Taking dance away from the stage, finding unusual places, is to refer to the journey in the map. Narrative literature is often accompanied by maps or atlases. The cartography of places maintains an ambivalent relationship with choreography and engenders a space of narrative, it allows us to understand that the linear nature of the story is in reality
part of a system of permanent spatial relationships. The extension of the choreographic field to objects other than the body reveals its temporary invisibility. The gap in the space of the image extends the discrete electronic world to a macroscopic level and carries on by di‑erentiation from other elements such as places, frames, the interlocking of sequences, objects and machines. It is no longer the screen that we are looking at. You enter through pathways scattered here and there. The body is sometimes guessed, sometimes glimpsed, it passes on the baton, vanishes into the suspension of the edit. The dance is still there, even if the body disappears, because the movement written, chosen and determined,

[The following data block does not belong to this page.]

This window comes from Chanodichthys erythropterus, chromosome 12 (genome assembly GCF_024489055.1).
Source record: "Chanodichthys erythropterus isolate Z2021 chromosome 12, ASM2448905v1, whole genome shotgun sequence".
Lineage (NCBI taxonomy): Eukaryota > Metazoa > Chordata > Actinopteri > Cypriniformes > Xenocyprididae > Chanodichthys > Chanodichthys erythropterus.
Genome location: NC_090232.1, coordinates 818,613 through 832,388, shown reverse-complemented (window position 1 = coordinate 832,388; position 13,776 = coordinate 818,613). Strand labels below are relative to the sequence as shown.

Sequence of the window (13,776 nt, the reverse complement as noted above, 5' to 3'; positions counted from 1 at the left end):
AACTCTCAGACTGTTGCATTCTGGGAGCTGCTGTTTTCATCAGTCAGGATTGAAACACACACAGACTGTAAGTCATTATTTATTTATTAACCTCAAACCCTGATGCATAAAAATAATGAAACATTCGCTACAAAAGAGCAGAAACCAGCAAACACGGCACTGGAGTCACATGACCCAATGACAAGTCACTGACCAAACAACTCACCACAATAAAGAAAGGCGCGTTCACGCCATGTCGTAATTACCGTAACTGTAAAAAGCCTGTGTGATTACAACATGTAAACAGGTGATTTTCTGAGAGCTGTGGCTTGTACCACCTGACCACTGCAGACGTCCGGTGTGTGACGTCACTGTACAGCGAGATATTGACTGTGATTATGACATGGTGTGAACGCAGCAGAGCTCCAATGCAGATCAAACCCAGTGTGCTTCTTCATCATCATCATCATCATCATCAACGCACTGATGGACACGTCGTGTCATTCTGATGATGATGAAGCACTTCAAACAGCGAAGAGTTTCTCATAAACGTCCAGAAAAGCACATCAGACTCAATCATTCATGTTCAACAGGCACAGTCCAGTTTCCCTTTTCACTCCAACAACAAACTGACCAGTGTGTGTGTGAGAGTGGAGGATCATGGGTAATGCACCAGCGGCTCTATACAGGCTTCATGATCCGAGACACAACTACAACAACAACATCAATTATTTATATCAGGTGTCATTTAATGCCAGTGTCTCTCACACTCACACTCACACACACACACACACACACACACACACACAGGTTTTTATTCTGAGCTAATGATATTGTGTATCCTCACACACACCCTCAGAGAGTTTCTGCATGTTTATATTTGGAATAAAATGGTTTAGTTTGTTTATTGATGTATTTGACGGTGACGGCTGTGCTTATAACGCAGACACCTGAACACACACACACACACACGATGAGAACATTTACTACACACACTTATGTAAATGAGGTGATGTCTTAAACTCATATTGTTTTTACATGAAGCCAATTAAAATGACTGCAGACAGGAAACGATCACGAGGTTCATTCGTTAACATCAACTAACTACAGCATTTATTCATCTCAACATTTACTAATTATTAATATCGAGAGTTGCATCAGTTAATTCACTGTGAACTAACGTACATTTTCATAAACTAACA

is composed infinitely, leaving the reader free to associate the elements relating to his own journey, his own enigma.